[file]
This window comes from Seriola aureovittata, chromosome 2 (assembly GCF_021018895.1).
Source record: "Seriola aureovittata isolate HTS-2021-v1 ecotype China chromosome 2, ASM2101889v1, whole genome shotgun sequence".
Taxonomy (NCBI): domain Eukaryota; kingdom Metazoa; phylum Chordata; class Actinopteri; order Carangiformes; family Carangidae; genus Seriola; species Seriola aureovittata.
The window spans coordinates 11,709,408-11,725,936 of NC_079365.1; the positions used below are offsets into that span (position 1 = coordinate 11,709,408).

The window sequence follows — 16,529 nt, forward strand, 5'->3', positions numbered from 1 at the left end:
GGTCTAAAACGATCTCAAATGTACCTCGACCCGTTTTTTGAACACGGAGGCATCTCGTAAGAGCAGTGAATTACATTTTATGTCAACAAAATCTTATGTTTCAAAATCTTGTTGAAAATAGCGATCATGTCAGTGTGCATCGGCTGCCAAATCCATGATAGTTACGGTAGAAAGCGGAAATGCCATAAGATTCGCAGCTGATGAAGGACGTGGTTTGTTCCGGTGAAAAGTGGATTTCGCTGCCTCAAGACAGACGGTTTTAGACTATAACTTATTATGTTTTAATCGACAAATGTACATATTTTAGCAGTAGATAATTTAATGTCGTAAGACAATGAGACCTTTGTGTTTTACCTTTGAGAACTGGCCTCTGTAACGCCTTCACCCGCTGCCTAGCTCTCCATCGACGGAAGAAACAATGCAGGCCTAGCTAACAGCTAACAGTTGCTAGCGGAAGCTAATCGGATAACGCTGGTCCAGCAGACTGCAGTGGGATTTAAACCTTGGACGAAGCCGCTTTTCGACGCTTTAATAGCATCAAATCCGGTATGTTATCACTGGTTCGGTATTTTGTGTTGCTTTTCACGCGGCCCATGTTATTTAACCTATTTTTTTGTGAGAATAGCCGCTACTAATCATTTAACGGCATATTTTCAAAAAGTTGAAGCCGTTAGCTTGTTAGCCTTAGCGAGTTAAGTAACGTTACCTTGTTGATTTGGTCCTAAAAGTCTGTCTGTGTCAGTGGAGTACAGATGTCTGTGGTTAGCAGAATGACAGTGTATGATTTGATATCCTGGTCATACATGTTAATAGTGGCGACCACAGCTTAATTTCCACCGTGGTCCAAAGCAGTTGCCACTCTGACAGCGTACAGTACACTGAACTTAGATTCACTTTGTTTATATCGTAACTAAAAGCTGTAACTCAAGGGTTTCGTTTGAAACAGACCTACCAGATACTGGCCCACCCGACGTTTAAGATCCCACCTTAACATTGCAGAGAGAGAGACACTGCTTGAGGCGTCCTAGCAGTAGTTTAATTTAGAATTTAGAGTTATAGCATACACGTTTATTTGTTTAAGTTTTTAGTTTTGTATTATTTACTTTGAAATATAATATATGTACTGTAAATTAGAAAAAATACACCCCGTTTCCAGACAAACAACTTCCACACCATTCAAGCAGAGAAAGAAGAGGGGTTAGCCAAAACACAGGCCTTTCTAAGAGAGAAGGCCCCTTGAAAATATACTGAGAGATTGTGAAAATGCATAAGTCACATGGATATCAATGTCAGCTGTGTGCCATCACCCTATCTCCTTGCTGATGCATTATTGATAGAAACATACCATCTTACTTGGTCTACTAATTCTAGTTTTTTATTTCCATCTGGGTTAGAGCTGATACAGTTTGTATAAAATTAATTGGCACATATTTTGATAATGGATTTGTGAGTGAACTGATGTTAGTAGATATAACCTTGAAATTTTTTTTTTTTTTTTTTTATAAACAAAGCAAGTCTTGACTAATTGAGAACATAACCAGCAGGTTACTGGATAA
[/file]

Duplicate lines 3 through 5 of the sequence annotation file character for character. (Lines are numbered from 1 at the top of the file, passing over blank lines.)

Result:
Taxonomy (NCBI): domain Eukaryota; kingdom Metazoa; phylum Chordata; class Actinopteri; order Carangiformes; family Carangidae; genus Seriola; species Seriola aureovittata.
The window spans coordinates 11,709,408-11,725,936 of NC_079365.1; the positions used below are offsets into that span (position 1 = coordinate 11,709,408).

The window sequence follows — 16,529 nt, forward strand, 5'->3', positions numbered from 1 at the left end: